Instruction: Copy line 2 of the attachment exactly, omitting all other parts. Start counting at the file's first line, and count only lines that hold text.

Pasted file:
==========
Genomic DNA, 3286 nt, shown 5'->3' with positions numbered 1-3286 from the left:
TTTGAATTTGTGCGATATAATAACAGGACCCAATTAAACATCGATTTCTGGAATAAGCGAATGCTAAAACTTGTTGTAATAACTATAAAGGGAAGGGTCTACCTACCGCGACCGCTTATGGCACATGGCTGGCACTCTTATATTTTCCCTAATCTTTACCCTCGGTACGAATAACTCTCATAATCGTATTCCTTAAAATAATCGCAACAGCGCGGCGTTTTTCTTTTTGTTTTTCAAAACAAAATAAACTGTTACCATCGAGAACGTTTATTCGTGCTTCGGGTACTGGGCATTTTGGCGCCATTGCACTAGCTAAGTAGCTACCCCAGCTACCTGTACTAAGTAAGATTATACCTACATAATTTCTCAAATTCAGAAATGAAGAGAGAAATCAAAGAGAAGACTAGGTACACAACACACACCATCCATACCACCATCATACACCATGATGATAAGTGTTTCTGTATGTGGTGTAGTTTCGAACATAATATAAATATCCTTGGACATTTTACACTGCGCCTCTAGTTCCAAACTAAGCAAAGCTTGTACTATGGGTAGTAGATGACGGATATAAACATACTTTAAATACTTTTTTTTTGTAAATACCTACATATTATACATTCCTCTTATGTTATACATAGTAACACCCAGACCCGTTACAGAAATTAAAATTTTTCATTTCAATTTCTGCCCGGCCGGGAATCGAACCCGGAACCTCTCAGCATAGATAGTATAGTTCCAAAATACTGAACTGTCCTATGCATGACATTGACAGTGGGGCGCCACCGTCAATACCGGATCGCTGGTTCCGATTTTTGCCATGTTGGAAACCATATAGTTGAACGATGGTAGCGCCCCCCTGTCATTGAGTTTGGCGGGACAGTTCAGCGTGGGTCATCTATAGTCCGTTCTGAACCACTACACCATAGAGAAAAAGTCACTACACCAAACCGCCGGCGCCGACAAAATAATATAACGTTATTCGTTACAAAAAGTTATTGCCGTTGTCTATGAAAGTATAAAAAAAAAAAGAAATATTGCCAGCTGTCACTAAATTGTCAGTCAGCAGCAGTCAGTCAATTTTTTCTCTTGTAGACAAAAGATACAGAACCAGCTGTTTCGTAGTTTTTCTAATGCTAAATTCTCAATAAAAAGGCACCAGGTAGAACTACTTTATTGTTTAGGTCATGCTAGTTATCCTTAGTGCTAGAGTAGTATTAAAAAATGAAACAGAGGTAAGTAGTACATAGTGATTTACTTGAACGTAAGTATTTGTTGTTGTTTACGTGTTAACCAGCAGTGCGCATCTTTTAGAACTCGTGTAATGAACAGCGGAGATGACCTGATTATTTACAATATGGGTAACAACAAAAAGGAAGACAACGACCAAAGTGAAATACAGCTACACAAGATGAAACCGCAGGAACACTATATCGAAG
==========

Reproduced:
TTTGAATTTGTGCGATATAATAACAGGACCCAATTAAACATCGATTTCTGGAATAAGCGAATGCTAAAACTTGTTGTAATAACTATAAAGGGAAGGGTCTACCTACCGCGACCGCTTATGGCACATGGCTGGCACTCTTATATTTTCCCTAATCTTTACCCTCGGTACGAATAACTCTCATAATCGTATTCCTTAAAATAATCGCAACAGCGCGGCGTTTTTCTTTTTGTTTTTCAAAACAAAATAAACTGTTACCATCGAGAACGTTTATTCGTGCTTCGGGTACTGGGCATTTTGGCGCCATTGCACTAGCTAAGTAGCTACCCCAGCTACCTGTACTAAGTAAGATTATACCTACATAATTTCTCAAATTCAGAAATGAAGAGAGAAATCAAAGAGAAGACTAGGTACACAACACACACCATCCATACCACCATCATACACCATGATGATAAGTGTTTCTGTATGTGGTGTAGTTTCGAACATAATATAAATATCCTTGGACATTTTACACTGCGCCTCTAGTTCCAAACTAAGCAAAGCTTGTACTATGGGTAGTAGATGACGGATATAAACATACTTTAAATACTTTTTTTTTGTAAATACCTACATATTATACATTCCTCTTATGTTATACATAGTAACACCCAGACCCGTTACAGAAATTAAAATTTTTCATTTCAATTTCTGCCCGGCCGGGAATCGAACCCGGAACCTCTCAGCATAGATAGTATAGTTCCAAAATACTGAACTGTCCTATGCATGACATTGACAGTGGGGCGCCACCGTCAATACCGGATCGCTGGTTCCGATTTTTGCCATGTTGGAAACCATATAGTTGAACGATGGTAGCGCCCCCCTGTCATTGAGTTTGGCGGGACAGTTCAGCGTGGGTCATCTATAGTCCGTTCTGAACCACTACACCATAGAGAAAAAGTCACTACACCAAACCGCCGGCGCCGACAAAATAATATAACGTTATTCGTTACAAAAAGTTATTGCCGTTGTCTATGAAAGTATAAAAAAAAAAAGAAATATTGCCAGCTGTCACTAAATTGTCAGTCAGCAGCAGTCAGTCAATTTTTTCTCTTGTAGACAAAAGATACAGAACCAGCTGTTTCGTAGTTTTTCTAATGCTAAATTCTCAATAAAAAGGCACCAGGTAGAACTACTTTATTGTTTAGGTCATGCTAGTTATCCTTAGTGCTAGAGTAGTATTAAAAAATGAAACAGAGGTAAGTAGTACATAGTGATTTACTTGAACGTAAGTATTTGTTGTTGTTTACGTGTTAACCAGCAGTGCGCATCTTTTAGAACTCGTGTAATGAACAGCGGAGATGACCTGATTATTTACAATATGGGTAACAACAAAAAGGAAGACAACGACCAAAGTGAAATACAGCTACACAAGATGAAACCGCAGGAACACTATATCGAAG